The boards are then conveyed into the reflow soldering oven. They first enter a pre-heat zone, where the temperature of the board and all the components is gradually, uniformly raised. The boards then enter a zone where the temperature is high enough to melt the solder particles in the solder paste, bonding the component leads to the pads on the circuit board. The surface tension of the molten solder helps keep the components in place, and if the solder pad geometries are correctly designed, surface tension automatically aligns the components on their pads. There are a number of techniques for reflowing solder. One is to use infrared lamps; this is called infrared reflow. Another is to use a hot gas convection. Another technology which is becoming popular again is special fluorocarbon liquids with high boiling points which use a method called vapor phase reflow. Due to environmental concerns, this method was falling out of favor until lead-free legislation was introduced which requires tighter controls on soldering. Currently, at the end of 2008, convection soldering is the most popular reflow technology using either standard air or nitrogen gas. Each method has its advantages and disadvantages. With infrared reflow, the board designer must lay the board out so that short components don’t fall into the shadows of tall components. Component location is less restricted if the designer knows that vapor phase reflow or convection soldering will be used in production. Following reflow soldering, certain irregular or heat-sensitive components may be installed and soldered by hand, or in large-scale automation, by focused infrared beam (FIB) or localized convection equipment.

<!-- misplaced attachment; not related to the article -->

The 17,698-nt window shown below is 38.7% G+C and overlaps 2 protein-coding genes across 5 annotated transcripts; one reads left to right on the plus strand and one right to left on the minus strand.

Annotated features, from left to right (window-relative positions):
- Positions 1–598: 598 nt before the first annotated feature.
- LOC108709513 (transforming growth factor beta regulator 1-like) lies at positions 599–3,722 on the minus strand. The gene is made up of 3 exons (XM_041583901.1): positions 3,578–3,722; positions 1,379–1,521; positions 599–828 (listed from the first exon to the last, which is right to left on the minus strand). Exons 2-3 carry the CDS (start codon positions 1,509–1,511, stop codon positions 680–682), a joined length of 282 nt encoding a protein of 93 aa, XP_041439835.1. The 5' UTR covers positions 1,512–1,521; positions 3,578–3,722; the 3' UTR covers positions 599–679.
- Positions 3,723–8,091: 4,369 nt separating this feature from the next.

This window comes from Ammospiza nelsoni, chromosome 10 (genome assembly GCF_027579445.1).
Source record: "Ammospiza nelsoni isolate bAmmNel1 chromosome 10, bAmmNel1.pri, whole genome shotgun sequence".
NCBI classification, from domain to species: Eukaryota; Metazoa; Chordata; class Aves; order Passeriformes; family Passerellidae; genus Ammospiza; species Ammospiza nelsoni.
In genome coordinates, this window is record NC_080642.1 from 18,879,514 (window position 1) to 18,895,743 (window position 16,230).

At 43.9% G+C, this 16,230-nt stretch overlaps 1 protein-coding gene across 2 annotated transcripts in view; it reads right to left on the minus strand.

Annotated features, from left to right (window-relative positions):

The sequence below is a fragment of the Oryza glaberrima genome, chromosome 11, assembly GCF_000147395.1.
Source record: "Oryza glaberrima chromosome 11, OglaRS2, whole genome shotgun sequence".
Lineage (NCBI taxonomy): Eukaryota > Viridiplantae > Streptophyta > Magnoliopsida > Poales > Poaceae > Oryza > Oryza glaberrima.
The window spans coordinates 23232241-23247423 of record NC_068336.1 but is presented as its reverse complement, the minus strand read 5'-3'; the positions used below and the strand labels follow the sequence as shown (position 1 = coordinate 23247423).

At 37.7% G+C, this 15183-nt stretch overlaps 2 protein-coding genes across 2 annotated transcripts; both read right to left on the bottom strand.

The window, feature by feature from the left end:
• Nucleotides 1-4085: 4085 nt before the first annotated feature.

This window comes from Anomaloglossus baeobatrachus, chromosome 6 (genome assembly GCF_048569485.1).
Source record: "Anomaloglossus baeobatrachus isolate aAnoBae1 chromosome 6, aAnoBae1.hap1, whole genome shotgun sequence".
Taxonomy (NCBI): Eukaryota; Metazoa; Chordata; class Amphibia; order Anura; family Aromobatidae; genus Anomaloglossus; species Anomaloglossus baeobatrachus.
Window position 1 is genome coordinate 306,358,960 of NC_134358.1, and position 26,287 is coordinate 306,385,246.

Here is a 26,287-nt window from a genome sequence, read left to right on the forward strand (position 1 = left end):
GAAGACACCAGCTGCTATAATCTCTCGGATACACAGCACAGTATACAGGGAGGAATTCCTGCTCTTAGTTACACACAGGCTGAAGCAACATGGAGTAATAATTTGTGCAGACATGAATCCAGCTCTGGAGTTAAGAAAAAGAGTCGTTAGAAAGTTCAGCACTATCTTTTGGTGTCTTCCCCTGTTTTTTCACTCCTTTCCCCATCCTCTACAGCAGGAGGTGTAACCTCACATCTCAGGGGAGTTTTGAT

If the circuit board is double-sided then this printing, placement, reflow process may be repeated using either solder paste or glue to hold the components in place. If a wave soldering process is used, then the parts must be glued to the board prior to processing to prevent them from floating off when the solder paste holding them in place is melted.